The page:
Near the end of Bill Bryson’s speech in Frederick, MD the other evening, he took questions from the audience. He answered questions about all of his books, but this article addresses the comments regarding his book, A Walk in the Woods: Rediscovering America on the Appalachian Trail.
Bryson answered a question about his and Katz’s inability to thru-hike the Appalachian Trail (AT). He commented that he really admires thru-hikers. He remarked that thru-hiking is tough, tougher than most can accomplish. One only has to look at the number of thru-hiking attempts vs. completions to gain an appreciation for the difficulty of accomplishing a thru-hike. Bryson said he was really bothered by their not walking the whole trail. He didn’t spend many words on it in the book, but Bryson said he was bothered by it for a few months.
Of course, thru-hiking isn’t the only way to travel the Appalachian Trail. One remark triggered an eruption of applause from the audience. Bryson commented that he believes section hiking the trail “seems the most reasonable.” After the applause finally quieted, he added, “for me at least.” It is hard to describe, and difficult to test, but there seemed to be a message in the extended applause. It seemed as if the audience appreciated a person of authority giving them permission to enjoy the AT without committing to a 6-month thru-hike. Finally, it was ok to walk less than 2000 miles.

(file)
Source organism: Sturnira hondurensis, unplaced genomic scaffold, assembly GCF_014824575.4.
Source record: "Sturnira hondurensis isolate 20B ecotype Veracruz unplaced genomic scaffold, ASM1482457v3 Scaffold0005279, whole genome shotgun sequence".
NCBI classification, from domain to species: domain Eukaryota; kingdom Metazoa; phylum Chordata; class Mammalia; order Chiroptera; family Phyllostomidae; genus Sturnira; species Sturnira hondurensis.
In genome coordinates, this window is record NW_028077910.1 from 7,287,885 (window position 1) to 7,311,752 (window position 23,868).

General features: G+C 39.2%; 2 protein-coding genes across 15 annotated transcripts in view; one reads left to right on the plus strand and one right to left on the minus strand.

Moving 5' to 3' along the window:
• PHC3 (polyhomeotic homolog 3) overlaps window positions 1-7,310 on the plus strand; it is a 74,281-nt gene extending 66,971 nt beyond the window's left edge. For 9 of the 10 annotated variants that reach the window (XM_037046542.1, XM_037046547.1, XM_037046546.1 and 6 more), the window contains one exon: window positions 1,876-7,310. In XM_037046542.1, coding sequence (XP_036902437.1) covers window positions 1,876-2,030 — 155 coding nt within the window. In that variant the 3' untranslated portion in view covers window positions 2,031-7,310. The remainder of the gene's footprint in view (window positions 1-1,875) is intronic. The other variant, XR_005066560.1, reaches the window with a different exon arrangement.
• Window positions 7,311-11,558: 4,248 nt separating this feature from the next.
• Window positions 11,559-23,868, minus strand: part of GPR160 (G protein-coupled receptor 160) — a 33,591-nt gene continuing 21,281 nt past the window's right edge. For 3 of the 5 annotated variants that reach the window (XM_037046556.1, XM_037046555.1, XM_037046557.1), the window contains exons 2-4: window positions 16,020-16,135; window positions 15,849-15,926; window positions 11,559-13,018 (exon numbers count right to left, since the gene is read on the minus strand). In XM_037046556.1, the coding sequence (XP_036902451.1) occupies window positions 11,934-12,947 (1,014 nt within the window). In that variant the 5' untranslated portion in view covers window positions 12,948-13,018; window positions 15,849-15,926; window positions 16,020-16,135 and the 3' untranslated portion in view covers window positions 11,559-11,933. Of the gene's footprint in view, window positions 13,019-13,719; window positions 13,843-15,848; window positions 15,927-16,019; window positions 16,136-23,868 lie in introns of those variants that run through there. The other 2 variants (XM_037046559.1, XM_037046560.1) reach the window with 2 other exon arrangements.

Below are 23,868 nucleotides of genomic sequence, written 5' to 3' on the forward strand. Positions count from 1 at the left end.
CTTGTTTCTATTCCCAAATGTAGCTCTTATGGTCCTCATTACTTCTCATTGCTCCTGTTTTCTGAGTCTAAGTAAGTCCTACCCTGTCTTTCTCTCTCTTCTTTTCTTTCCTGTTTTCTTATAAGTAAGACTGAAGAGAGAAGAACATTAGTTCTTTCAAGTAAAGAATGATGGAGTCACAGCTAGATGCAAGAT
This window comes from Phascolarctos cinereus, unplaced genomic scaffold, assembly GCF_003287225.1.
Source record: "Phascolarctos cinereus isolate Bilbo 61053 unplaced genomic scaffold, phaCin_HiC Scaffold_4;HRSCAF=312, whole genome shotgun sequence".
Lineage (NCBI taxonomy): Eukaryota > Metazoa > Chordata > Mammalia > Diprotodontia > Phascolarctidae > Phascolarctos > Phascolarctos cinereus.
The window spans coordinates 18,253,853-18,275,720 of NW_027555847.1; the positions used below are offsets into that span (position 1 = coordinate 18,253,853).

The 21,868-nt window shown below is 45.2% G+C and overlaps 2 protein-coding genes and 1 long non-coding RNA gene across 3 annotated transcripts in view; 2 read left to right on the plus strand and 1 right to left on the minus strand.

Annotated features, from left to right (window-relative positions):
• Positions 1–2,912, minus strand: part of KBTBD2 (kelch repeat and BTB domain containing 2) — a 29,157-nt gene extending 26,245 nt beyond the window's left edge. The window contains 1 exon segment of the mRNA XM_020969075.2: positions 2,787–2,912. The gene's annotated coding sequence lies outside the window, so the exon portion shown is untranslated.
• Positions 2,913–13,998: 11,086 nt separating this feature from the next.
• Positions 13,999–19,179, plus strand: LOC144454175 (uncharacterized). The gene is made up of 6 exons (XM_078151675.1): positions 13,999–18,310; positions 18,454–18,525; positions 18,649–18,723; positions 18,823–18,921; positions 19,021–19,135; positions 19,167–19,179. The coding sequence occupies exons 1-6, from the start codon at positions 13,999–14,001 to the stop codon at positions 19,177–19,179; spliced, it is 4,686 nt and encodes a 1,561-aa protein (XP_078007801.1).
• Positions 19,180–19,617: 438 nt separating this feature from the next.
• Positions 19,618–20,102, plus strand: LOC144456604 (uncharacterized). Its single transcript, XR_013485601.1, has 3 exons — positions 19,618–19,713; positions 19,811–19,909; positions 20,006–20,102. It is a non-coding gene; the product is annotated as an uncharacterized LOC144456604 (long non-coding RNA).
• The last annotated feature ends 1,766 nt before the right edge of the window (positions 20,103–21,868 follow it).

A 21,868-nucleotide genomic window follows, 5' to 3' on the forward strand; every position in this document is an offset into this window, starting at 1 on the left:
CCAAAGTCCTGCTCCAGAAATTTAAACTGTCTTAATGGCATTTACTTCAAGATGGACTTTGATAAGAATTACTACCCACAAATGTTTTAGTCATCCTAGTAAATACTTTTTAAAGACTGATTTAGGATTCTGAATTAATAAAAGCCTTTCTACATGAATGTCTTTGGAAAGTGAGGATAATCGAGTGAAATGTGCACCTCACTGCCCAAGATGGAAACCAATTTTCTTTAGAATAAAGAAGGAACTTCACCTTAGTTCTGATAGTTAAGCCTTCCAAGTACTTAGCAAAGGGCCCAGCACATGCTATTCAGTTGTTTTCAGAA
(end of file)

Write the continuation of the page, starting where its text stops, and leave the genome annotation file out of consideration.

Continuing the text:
Bryson added that the Appalachian Trail must be celebrated, whether by traveling nearly 2200 miles or strolling 2 miles.
Any reader who has begun to read A Walk in the Woods will tell you that Bryson was concerned about bear attacks. The author spent much time and quite a few pages describing the dangers of bears and other creatures along the AT. The book’s cover photo reveals Bryson’s main concern for wildlife.
After his book was published, some readers provided guidance on bear encounters in the wild. One letter included a story about grizzly bears out west. Bryson said he shares this story with all audiences. You’ll find the bear story at 25:57 in the video clip below.
What has kept you from completing a long hike?
What is your greatest fear in the backcountry and why?